Of interest to students of penology is the law of 1796 which established the first state prison in New York, in Greenwich Village. This law mitigated the extreme harshness of the penal code. For example: The use of capital punishment was restricted, prison sentences being prescribed for offenses hitherto punishable with death.

In fact, this law was a forerunner of the modern method which emphasized the correctional treatment of the criminal by imprisonment. This state prison was opened in 1797, sold to the City in 1826. The prisoners were removed to Sing Sing in 1829.

In 1816 a penitentiary for persons convicted of minor offenses was built on the East River Shore at Bellevue near the almshouse. In 1826 Bellevue Hospital was built, and the three buildings were surrounded by a stonewall.

About 1848 the penitentiary inmates were removed to Blackwell's Island (Welfare). The old Workhouse, later referred to as the Correction Hospital or Workhouse for Women, was built in 1852.

Rikers Island Penitentiary.

The penitentiary with its century-old cells was abandoned and demolished in 1936. Outstanding symbol of the new day in the City's correctional system is the modern penitentiary on Rikers Island, opened in 1935. This is a ten million dollar institution.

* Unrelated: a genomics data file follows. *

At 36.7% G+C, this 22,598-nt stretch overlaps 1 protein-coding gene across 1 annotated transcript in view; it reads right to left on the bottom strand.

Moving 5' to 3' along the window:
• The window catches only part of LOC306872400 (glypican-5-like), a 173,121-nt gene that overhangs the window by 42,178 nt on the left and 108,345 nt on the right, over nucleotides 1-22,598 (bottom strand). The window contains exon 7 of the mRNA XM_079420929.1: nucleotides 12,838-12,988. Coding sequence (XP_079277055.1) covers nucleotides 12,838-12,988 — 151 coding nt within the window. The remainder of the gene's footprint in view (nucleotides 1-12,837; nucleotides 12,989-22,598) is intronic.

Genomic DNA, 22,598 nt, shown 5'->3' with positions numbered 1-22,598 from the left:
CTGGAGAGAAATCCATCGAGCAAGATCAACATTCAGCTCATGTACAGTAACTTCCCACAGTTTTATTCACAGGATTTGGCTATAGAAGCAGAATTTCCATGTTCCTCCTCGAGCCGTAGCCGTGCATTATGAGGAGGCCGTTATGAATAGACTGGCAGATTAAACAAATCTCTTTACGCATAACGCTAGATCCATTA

The cornerstone of Raymond Street Jail in Brooklyn was laid in August 1836. The Kings County Penitentiary, located on Crown Street, Brooklyn, is said to have been occupied in January 1854. This institution was demolished about 1907; its prisoners, together with the machinery and manufacturing industries, were removed to the Penitentiary on Blackwell's Island.

The present City Prison Brooklyn was entirely remodeled into fire-proof construction in 1909. It was then considered the "most modern" of any of the prison buildings. The building known as the Annex was originally built as the Women's Prison.

It is charged with making proposals for long-range planning to the Mayor and Commissioner of Correction.

Prior to the consolidation of the City in 1898, the institution[s] in Kings, Queens and Richmond were under the sheriffs of those counties. This separate functioning of the institutions continued for some time after consolidation. The first to be turned over to the City was the City Prison Brooklyn which was transferred from the Sheriff of Kings County to the Department of Correction of New York City (Chapter 637 of the Laws of 1907). The prison was taken over officially on January 1, 1908.

The City Prison Queens was formerly the Queens County Jail, erected in 1895. By Chapter 456 of the Laws of 1912, this was transferred to the Department of Correction on June 1, 1912.

Bronx County was established by Chapter 548 of the Laws of 1912. The act originally provided that prisoners should be held in New York County Jail until such time "as the Sheriff will be satisfied by the jail or other place of detention to be hereafter erected by the County of the Bronx." Under this provision there was subsequently erected a Bronx County Jail, with a new one replacing it in l938.

In amendment to the Charter of the City of New York, after the elections of November 1941 provided that "any prisoners held for any cause in criminal proceedings shall be surrendered to the Department of Correction." Subsequently control of the City Prison Bronx and City Prison Richmond was turned over to the Department of Correction. It is important to note that until January 1, 1942 there had never been a fully unified Department of Correction for the City.